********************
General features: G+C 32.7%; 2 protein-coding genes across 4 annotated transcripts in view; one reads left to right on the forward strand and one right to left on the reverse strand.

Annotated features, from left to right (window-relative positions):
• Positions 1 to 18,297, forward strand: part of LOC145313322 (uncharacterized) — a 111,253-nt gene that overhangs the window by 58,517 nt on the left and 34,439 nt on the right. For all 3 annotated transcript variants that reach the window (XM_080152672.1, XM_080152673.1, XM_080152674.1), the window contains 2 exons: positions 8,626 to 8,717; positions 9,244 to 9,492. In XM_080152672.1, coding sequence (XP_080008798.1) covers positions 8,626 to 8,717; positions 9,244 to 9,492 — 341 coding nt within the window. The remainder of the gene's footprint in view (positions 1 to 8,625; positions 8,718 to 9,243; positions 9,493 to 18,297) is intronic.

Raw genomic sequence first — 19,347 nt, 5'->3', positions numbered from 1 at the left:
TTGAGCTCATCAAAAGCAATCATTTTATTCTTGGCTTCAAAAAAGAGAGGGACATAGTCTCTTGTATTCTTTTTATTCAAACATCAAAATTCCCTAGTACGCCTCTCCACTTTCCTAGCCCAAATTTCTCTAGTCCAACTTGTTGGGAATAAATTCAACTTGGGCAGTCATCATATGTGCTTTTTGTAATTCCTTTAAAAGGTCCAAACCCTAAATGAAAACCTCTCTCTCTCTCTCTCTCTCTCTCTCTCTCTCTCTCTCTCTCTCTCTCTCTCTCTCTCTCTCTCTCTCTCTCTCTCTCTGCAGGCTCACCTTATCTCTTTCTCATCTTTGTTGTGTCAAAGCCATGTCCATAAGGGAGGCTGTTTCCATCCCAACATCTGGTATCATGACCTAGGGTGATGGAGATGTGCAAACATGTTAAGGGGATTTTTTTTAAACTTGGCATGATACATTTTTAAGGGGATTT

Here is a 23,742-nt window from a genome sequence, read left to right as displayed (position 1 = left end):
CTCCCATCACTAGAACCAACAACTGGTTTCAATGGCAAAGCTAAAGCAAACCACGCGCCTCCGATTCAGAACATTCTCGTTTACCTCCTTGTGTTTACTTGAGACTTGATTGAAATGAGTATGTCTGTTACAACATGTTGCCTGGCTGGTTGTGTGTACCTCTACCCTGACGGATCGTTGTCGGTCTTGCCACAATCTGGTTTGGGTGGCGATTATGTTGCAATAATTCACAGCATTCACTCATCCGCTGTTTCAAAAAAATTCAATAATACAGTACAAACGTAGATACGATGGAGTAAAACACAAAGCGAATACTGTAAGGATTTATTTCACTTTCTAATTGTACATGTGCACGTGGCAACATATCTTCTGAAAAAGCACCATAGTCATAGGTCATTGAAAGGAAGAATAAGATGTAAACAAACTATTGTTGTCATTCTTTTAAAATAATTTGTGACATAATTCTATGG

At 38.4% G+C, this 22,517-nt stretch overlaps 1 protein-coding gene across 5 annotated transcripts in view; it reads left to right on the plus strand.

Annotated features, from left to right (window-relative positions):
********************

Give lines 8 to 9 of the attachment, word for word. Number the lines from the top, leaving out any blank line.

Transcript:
At 38.4% G+C, this 22,517-nt stretch overlaps 1 protein-coding gene across 5 annotated transcripts in view; it reads left to right on the plus strand.

Annotated features, from left to right (window-relative positions):